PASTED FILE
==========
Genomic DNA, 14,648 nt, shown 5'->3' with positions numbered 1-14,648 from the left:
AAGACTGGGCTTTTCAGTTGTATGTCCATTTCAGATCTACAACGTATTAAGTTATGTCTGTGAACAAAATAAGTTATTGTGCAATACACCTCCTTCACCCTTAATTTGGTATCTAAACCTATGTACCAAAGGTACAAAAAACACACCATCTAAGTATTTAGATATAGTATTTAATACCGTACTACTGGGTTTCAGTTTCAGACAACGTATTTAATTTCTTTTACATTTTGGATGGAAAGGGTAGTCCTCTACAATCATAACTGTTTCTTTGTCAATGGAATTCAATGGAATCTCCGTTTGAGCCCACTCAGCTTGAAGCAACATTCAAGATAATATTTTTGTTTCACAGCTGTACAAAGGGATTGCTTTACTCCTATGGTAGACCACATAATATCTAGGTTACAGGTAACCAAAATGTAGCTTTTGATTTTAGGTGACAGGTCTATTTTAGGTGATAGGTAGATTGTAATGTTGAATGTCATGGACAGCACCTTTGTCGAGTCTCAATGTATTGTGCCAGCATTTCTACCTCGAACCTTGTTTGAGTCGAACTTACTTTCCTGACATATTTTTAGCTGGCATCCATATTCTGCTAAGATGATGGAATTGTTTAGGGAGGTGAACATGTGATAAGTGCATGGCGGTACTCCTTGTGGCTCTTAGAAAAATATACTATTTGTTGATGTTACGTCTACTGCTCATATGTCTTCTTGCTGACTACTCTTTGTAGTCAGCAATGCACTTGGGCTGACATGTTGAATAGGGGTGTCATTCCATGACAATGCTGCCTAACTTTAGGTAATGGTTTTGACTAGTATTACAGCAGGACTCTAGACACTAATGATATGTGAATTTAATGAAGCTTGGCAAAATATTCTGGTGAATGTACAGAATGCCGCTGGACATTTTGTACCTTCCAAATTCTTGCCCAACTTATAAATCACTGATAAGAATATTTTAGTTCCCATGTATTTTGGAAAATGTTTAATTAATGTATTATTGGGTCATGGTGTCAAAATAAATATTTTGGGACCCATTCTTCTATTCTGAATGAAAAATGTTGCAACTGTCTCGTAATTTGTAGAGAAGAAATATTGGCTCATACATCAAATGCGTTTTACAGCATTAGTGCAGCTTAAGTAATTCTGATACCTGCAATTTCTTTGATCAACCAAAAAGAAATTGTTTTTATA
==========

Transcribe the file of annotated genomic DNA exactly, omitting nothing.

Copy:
Genomic DNA, 14,648 nt, shown 5'->3' with positions numbered 1-14,648 from the left:
AAGACTGGGCTTTTCAGTTGTATGTCCATTTCAGATCTACAACGTATTAAGTTATGTCTGTGAACAAAATAAGTTATTGTGCAATACACCTCCTTCACCCTTAATTTGGTATCTAAACCTATGTACCAAAGGTACAAAAAACACACCATCTAAGTATTTAGATATAGTATTTAATACCGTACTACTGGGTTTCAGTTTCAGACAACGTATTTAATTTCTTTTACATTTTGGATGGAAAGGGTAGTCCTCTACAATCATAACTGTTTCTTTGTCAATGGAATTCAATGGAATCTCCGTTTGAGCCCACTCAGCTTGAAGCAACATTCAAGATAATATTTTTGTTTCACAGCTGTACAAAGGGATTGCTTTACTCCTATGGTAGACCACATAATATCTAGGTTACAGGTAACCAAAATGTAGCTTTTGATTTTAGGTGACAGGTCTATTTTAGGTGATAGGTAGATTGTAATGTTGAATGTCATGGACAGCACCTTTGTCGAGTCTCAATGTATTGTGCCAGCATTTCTACCTCGAACCTTGTTTGAGTCGAACTTACTTTCCTGACATATTTTTAGCTGGCATCCATATTCTGCTAAGATGATGGAATTGTTTAGGGAGGTGAACATGTGATAAGTGCATGGCGGTACTCCTTGTGGCTCTTAGAAAAATATACTATTTGTTGATGTTACGTCTACTGCTCATATGTCTTCTTGCTGACTACTCTTTGTAGTCAGCAATGCACTTGGGCTGACATGTTGAATAGGGGTGTCATTCCATGACAATGCTGCCTAACTTTAGGTAATGGTTTTGACTAGTATTACAGCAGGACTCTAGACACTAATGATATGTGAATTTAATGAAGCTTGGCAAAATATTCTGGTGAATGTACAGAATGCCGCTGGACATTTTGTACCTTCCAAATTCTTGCCCAACTTATAAATCACTGATAAGAATATTTTAGTTCCCATGTATTTTGGAAAATGTTTAATTAATGTATTATTGGGTCATGGTGTCAAAATAAATATTTTGGGACCCATTCTTCTATTCTGAATGAAAAATGTTGCAACTGTCTCGTAATTTGTAGAGAAGAAATATTGGCTCATACATCAAATGCGTTTTACAGCATTAGTGCAGCTTAAGTAATTCTGATACCTGCAATTTCTTTGATCAACCAAAAAGAAATTGTTTTTATA